But for the original publisher, there are many lost outcomes in choosing this option. Behind the decision to sell book rights is also a decision to not engage and learn the global market. It is an admission that learning how to market, how to sell, how to deliver product in another country is too complicated, too hard. Yes, the learning curve may be steep and expensive, but the outcome of connecting with global users ultimately gives the publisher knowledge of not just selling a book, but thousands of future book titles. Amazon has chosen the route of knowing international markets and in so doing will probably dominate the publishing industry in years to come.

We offer the following 5 benefits in embracing the centralized strategy for eLearning localization:

  1. Engage and know your global learners, global workforce
  2. Control the accuracy of L&D content localization, and therefore, the purity of the instruction
  3. Assure the standardization of processes across all operations – obtain consistent data
  4. Manage the speed of change
  5. Understand the ROI of eLearning localization investment

An entire chapter could be dedicated to each of these benefits but the following concise explanations may be sufficient for this discussion.

  • Engagement Of Global Learners
    Leadership styles in many cultures do not include the desire to inform employees of “why”. Local supervisors may simply demand compliance, and shortcut the explanations when training is left to them to both design and deliver. To properly engage and equip an employee on how certain procedures will keep them safe from injury means to inform them of potential consequences when precise steps are not followed. An informed employee has a much better opportunity to become a motivated employee.
  • Control Of Localized Products
    A company’s reputation is at stake everywhere it has operations. When specific policies are created in one language and then handed to an international office for their interpretation and translation, instructions often lose their purity. When policies involve sensitive or controversial subject matters (bribery, sexual harassment, equality, etc.), then certain cultures may deliberately alter descriptions and consequences for non-conformance. For precise sales strategies or data security measures, local translators may not grasp terminology or capture the true intent of the instruction. Whether sales or IT, there is too much risk of having confused, local employees.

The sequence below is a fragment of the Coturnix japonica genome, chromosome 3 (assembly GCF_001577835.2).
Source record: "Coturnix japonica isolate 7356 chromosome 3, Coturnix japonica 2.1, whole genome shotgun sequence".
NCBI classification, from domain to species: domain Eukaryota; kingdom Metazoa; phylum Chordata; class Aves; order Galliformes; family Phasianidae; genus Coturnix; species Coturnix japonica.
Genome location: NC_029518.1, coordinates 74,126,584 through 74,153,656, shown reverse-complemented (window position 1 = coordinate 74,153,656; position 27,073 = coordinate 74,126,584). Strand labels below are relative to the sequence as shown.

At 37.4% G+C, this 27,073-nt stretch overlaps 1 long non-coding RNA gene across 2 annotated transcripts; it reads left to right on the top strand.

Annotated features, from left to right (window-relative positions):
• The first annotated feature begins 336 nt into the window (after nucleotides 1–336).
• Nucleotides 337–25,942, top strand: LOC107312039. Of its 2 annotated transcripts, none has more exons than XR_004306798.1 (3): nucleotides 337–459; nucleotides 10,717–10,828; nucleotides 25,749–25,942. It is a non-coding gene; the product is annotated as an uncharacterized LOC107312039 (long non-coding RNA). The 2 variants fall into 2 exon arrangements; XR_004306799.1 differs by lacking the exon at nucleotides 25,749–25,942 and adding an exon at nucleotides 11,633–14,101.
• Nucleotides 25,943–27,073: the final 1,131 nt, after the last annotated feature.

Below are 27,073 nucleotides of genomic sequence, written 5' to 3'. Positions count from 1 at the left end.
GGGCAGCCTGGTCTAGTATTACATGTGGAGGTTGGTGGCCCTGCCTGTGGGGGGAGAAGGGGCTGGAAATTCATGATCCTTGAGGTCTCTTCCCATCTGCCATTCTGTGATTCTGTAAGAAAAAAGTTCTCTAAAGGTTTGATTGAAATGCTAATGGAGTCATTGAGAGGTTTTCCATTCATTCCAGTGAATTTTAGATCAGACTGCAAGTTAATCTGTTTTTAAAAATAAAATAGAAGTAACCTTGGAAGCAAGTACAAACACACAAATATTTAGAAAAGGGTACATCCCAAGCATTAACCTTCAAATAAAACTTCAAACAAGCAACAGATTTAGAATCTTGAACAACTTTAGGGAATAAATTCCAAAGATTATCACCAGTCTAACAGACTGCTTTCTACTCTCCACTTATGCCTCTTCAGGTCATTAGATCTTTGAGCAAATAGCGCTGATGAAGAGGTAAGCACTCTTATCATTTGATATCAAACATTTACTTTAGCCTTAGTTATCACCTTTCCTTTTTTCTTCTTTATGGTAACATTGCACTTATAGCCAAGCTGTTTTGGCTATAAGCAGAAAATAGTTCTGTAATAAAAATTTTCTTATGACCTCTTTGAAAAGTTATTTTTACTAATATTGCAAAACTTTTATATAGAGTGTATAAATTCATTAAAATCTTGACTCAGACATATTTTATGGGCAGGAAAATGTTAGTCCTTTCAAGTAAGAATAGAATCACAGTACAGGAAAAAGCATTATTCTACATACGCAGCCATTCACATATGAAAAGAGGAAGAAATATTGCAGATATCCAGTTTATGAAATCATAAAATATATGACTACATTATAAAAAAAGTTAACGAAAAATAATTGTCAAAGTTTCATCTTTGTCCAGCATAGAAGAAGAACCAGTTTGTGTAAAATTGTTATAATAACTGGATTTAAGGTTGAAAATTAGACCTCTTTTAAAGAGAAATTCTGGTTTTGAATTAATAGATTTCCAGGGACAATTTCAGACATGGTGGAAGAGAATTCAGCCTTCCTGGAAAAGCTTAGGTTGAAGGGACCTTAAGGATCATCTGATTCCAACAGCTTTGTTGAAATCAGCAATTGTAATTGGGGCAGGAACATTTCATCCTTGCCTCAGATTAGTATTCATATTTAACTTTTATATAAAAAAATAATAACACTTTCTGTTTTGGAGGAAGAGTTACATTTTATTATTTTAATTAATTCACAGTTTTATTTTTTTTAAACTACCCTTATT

• Standardization Of Processes
    When a manufacturer has facilities in multiple countries and is exporting from each facility, the ability to make the most profitable export decisions will depend on understanding costs. If the reporting of costs is not standardized across all facilities, then poor decisions will be made. Localizing training on processes and reporting standards within the control of a central L&D body gives a global company its best opportunity to standardize its global data.
  • Speed Of Change
    This factor may be the most overlooked of the five. In the modern global economy where dissemination of information and strategy is extremely time sensitive, does a company really want to risk providing on-time, localized modification instructions to a data security policy? Or, does the company want any delay in getting localized sales training protocols for a new product launch? Expecting international offices to localize training material for their local staff means it will get done when someone finally has the time…
  • Return On Investment
    The effectiveness of any eLearning localization strategy is very difficult to measure when the creation and delivery of localized products are not our responsibility. Identifying true costs is a muddled endeavor. The product itself may be compromised. The results, positive or negative, may be difficult to correlate back to the training content.

These benefits make clear the advantages of a centralized localization strategy, specifically for eLearning purposes. It may not be as glamorous or amazing as David Kwong in front of a live audience, but hopefully, with a similarly successful result!

The Learning & Development professional is facing a growing demand for global adaptations of corporate training content. Download our eBook Creating An Impactful eLearning Localization Strategy: A Complete Guide For L&D Professionals to discover how a great eLearning localization strategy can help you turn your employees into rising stars and unlock their true potential. It also features tips to go global by launching an engaging program for your multicultural workforce.